“If we can’t come to alignment on those issues, then ultimately the state of New Mexico will have to do what is necessary to make sure our communities are protected,” Flynn said.

Coffman said her office has been in communication with New Mexico.

“I think these interstate matters are best resolved by talking to one another rather than lashing out in the press …” she said in an email to The Durango Herald. “We are committed to working with all the parties affected by this catastrophe to reach a good outcome as quickly as possible.”

Coffman’s letter to EPA Administrator Gina McCarthy expressed concern for EPA’s “apparent failure to process claims of citizens” affected by the spill.

Fifty-one claims from individuals totaling nearly $5 million have not been paid, despite the EPA promising to “make every effort” to respond quickly.

“EPA’s inaction effectively forces Colorado citizens into federal court to resolve their claims or they must suffer further delay and uncertainty …” Coffman wrote to McCarthy. “Neither is fair or consistent with your commitment to take full responsibility for the damage.”

In January, New Mexico officials filed a notice of intent to sue the EPA and Colorado. A lawsuit could come as early as mid-April.

Colorado would become entangled in the lawsuit, as Flynn and attorneys for his department suggest that the state is liable for the incident. He added that his office is working “in lockstep” with New Mexico Attorney General Hector Balderas’ office…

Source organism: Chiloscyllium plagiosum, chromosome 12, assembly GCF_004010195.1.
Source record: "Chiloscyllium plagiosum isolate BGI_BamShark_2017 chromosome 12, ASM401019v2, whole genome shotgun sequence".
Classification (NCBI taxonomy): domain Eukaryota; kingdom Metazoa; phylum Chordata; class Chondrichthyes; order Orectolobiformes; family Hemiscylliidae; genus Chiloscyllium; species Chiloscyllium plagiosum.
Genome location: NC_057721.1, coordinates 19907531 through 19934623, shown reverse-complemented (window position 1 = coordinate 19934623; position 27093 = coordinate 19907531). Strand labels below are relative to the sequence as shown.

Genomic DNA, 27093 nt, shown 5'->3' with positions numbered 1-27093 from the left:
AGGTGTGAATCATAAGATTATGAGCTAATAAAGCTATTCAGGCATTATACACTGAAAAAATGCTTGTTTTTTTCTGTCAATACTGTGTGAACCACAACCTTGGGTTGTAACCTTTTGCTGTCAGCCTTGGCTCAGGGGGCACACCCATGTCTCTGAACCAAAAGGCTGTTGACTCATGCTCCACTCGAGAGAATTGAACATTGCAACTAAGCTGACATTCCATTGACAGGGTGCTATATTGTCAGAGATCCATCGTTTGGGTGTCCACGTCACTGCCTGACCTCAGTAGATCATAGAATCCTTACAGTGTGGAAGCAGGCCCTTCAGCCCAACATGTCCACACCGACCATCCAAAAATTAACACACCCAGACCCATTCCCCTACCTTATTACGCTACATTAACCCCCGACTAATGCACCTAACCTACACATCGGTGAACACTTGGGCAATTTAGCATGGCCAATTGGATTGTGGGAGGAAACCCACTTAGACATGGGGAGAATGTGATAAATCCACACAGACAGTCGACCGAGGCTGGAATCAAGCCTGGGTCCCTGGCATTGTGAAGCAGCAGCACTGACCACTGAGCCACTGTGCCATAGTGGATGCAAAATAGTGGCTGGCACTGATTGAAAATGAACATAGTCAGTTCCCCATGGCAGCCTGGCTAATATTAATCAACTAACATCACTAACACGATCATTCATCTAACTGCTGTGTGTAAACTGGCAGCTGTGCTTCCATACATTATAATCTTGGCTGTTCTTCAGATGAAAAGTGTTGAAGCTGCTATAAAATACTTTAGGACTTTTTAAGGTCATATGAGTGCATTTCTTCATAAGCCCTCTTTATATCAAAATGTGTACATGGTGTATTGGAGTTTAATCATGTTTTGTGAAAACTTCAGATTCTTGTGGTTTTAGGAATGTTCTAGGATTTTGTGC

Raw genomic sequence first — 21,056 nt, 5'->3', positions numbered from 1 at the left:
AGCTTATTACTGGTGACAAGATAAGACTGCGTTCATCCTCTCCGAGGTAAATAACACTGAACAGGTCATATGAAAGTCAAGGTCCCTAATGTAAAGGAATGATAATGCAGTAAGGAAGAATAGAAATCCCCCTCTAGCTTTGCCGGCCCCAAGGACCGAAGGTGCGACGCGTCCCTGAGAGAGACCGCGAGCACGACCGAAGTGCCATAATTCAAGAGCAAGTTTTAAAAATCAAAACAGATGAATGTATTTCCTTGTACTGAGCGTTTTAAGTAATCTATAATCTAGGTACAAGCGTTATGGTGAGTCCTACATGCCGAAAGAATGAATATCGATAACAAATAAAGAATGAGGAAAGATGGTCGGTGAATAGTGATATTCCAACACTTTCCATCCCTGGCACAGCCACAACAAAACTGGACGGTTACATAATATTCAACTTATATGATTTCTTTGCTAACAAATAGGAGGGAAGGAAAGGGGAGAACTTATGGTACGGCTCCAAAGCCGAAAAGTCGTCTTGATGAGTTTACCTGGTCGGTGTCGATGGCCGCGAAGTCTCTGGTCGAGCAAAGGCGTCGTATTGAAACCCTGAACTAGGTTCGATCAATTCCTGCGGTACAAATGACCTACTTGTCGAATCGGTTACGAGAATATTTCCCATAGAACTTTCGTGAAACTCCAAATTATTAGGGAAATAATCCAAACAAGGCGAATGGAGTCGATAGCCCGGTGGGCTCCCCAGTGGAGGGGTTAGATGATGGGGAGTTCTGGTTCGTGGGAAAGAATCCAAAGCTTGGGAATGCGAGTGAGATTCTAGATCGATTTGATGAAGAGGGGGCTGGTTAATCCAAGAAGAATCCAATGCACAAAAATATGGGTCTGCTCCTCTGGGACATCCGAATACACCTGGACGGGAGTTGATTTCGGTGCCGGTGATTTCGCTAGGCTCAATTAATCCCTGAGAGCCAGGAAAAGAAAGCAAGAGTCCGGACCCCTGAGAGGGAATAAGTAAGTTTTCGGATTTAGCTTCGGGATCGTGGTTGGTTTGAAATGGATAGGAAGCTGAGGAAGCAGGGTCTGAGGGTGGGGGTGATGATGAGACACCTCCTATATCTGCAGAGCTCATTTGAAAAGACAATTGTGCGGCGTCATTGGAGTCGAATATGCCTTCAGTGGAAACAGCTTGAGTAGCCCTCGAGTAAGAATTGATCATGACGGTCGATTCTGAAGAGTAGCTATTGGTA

Colorado officials with the Department of Natural Resources have maintained since September that its Division of Reclamation, Mining and Safety was never on board with the EPA’s restoration plan.

The disagreement came to light after the Aug. 24 release of an internal investigation by the EPA that determined that the Colorado Division of Reclamation, Mining and Safety agreed to put drainage piping through the entrance of the mine, contributing to the spill.

But former Colorado Department of Natural Resources Director Mike King wrote in response to the EPA’s investigation: “DRMS did not have any authority to manage, assess, or approve any work at the Gold King Mine … Operations at Gold King were entirely under EPA management using EPA contractors on an EPA response action.”

For its part, Colorado state officials submitted a request to the EPA for reimbursements of approximately $315,000. The request is being evaluated.

Separately, the EPA made initial payments of $197,792 to La Plata County and $220,000 to San Juan County. Another $71,571 is pending to the San Juan Basin Health Department…

The EPA also is working with states and tribal governments to allocate $2 million for water-quality monitoring, according to Grantham. She added that the agency is addressing New Mexico’s $1.5 million request.

A spokeswoman for Hickenlooper said the office would “not weigh in on Mr. Flynn’s comments. We remain focused on the work at hand which is supporting our local communities.”

“From afar, there seems to be this strange dance that’s occurring between the state of Colorado and EPA, where on one hand you have certain agencies like CDPHE (Colorado Department of Public Health and Environment) who seem strongly aligned with EPA and … on the other hand, you have agencies like the Department of Natural Resources in Colorado who really seem to be disagreeing with EPA …” Flynn added. “I’m hopeful that Colorado will join the other downstream communities and really have that conversation so we can put in place some measures … to move forward.”